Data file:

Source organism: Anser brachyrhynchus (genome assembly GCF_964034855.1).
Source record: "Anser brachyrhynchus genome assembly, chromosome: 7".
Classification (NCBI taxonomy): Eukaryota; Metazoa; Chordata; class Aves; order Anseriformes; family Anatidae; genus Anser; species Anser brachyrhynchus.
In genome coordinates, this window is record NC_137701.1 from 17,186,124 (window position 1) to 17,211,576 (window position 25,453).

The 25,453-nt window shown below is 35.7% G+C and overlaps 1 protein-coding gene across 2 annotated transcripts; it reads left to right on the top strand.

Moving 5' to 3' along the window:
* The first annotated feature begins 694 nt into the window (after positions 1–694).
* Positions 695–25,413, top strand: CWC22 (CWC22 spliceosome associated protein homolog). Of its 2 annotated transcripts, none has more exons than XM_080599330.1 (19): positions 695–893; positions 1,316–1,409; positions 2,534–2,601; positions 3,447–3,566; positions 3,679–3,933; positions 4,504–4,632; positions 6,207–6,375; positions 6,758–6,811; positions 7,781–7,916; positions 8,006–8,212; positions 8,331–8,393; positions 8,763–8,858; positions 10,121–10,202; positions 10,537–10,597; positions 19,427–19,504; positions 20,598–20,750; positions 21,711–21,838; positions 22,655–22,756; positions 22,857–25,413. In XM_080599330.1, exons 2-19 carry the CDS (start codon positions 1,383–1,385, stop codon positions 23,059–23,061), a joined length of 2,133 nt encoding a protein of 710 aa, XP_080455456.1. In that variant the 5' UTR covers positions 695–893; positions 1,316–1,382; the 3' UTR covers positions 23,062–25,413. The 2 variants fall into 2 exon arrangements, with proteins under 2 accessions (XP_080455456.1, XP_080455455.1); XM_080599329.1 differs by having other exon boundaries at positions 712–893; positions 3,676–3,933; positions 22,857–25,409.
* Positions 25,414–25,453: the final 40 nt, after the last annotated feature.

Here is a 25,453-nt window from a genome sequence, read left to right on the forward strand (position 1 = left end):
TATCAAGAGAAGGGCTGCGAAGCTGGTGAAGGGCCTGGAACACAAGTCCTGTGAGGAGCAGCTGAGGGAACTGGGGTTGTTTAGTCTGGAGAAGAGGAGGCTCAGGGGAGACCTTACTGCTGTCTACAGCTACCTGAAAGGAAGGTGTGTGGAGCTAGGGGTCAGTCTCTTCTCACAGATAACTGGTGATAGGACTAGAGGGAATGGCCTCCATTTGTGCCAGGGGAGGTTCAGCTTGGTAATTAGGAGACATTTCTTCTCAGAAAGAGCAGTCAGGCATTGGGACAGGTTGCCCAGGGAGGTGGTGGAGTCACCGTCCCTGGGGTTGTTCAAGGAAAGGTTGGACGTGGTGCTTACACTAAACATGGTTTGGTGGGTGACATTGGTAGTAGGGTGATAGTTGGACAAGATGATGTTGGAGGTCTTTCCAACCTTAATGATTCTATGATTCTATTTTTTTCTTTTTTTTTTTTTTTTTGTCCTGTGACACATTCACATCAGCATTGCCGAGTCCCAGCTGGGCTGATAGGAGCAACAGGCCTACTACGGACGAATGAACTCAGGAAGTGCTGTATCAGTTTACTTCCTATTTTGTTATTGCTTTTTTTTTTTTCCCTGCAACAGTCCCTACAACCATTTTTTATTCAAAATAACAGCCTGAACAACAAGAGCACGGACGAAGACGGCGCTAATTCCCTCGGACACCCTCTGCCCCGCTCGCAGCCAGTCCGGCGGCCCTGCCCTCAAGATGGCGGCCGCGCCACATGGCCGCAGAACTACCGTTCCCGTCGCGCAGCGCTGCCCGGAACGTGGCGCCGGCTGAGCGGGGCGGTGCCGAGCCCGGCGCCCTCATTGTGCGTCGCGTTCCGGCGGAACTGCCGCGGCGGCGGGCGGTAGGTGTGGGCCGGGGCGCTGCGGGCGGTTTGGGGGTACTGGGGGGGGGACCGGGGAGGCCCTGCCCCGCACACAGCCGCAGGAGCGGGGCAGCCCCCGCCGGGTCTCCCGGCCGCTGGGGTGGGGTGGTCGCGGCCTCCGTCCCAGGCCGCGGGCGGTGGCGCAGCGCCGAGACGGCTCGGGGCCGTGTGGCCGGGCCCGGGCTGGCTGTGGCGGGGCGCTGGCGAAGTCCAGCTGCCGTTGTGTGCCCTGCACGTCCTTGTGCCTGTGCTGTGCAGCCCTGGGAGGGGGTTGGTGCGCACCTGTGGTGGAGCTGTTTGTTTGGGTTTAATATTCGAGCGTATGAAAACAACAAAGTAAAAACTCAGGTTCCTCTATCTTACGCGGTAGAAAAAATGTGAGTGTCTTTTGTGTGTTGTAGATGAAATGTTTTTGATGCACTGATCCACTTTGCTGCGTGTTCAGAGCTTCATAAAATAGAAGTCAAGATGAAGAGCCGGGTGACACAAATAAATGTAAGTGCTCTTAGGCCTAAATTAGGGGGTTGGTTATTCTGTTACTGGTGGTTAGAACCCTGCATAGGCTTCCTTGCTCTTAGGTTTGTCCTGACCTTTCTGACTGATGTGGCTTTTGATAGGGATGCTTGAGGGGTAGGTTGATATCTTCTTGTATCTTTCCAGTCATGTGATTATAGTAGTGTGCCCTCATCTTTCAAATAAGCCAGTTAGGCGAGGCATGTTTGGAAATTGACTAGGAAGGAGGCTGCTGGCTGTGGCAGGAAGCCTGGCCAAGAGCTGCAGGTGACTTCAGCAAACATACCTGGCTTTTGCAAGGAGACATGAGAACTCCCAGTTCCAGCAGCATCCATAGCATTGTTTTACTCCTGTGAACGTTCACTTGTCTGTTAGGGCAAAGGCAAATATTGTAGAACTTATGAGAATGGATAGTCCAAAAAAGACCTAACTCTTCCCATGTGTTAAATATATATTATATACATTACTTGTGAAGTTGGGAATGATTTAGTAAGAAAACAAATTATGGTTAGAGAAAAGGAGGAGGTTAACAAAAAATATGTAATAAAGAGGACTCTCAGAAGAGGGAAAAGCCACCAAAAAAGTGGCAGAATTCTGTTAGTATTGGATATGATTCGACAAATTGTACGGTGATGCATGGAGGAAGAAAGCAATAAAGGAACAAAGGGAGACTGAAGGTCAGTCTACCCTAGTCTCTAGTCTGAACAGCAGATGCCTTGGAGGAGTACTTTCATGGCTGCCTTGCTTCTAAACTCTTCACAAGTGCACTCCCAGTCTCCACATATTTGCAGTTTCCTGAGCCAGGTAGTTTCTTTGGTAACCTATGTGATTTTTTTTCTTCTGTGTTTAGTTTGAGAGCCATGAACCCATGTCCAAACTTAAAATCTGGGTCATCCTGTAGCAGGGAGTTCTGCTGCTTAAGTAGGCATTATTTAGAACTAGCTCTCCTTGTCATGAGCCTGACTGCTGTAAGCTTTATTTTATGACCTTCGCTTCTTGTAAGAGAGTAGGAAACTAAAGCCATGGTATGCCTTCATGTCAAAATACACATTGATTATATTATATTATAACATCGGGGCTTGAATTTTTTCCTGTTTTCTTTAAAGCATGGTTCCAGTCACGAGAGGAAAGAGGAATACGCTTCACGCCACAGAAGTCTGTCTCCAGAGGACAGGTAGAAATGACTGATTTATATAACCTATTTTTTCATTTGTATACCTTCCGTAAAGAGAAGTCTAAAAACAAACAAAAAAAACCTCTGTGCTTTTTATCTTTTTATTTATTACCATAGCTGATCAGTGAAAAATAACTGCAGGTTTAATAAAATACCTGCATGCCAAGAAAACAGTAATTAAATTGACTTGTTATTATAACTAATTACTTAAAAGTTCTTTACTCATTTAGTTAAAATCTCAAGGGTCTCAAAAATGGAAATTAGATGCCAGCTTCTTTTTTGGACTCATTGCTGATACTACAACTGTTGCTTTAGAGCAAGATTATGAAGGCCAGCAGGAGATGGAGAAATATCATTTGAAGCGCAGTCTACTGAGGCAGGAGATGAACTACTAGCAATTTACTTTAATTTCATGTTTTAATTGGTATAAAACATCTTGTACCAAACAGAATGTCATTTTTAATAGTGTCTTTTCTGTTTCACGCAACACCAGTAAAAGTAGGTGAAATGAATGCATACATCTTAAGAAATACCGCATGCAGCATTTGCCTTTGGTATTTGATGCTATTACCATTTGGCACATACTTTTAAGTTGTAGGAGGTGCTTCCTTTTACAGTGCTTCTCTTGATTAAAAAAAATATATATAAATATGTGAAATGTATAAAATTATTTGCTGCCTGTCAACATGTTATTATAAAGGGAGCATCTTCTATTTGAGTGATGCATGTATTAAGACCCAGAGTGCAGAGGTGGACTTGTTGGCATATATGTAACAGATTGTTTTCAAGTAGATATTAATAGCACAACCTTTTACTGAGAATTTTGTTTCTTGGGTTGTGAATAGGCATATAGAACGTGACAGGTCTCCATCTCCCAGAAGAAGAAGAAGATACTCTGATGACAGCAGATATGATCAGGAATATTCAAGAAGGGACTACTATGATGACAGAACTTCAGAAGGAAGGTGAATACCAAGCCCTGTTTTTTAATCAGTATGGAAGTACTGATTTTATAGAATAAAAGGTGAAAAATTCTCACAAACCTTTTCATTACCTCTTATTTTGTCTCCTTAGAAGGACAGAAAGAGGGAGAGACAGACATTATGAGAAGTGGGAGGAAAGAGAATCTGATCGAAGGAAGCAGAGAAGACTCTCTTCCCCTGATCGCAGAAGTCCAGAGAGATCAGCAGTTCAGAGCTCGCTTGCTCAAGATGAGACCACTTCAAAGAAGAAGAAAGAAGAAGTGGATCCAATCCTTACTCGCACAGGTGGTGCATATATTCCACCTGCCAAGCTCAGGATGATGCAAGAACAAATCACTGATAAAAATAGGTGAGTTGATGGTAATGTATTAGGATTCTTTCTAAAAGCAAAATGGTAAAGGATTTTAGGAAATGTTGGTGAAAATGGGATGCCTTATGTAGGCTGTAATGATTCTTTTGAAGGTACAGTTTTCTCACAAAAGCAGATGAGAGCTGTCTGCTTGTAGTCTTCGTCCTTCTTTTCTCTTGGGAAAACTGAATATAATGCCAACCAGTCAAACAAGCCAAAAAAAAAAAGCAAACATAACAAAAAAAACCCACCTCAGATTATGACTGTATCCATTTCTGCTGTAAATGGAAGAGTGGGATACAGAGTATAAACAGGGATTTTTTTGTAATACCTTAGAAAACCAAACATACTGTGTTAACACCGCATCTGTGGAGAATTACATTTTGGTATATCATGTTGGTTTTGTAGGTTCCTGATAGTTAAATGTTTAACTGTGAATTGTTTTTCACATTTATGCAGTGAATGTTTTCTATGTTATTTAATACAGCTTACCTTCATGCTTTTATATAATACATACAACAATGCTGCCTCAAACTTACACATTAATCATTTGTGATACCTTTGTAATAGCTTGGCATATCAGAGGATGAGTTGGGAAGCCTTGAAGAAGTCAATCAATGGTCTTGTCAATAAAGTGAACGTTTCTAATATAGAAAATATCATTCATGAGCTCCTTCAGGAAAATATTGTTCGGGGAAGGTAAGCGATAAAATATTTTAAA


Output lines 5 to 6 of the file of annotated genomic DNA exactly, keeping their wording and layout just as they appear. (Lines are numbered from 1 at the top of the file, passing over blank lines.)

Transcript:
The 25,453-nt window shown below is 35.7% G+C and overlaps 1 protein-coding gene across 2 annotated transcripts; it reads left to right on the top strand.

Moving 5' to 3' along the window: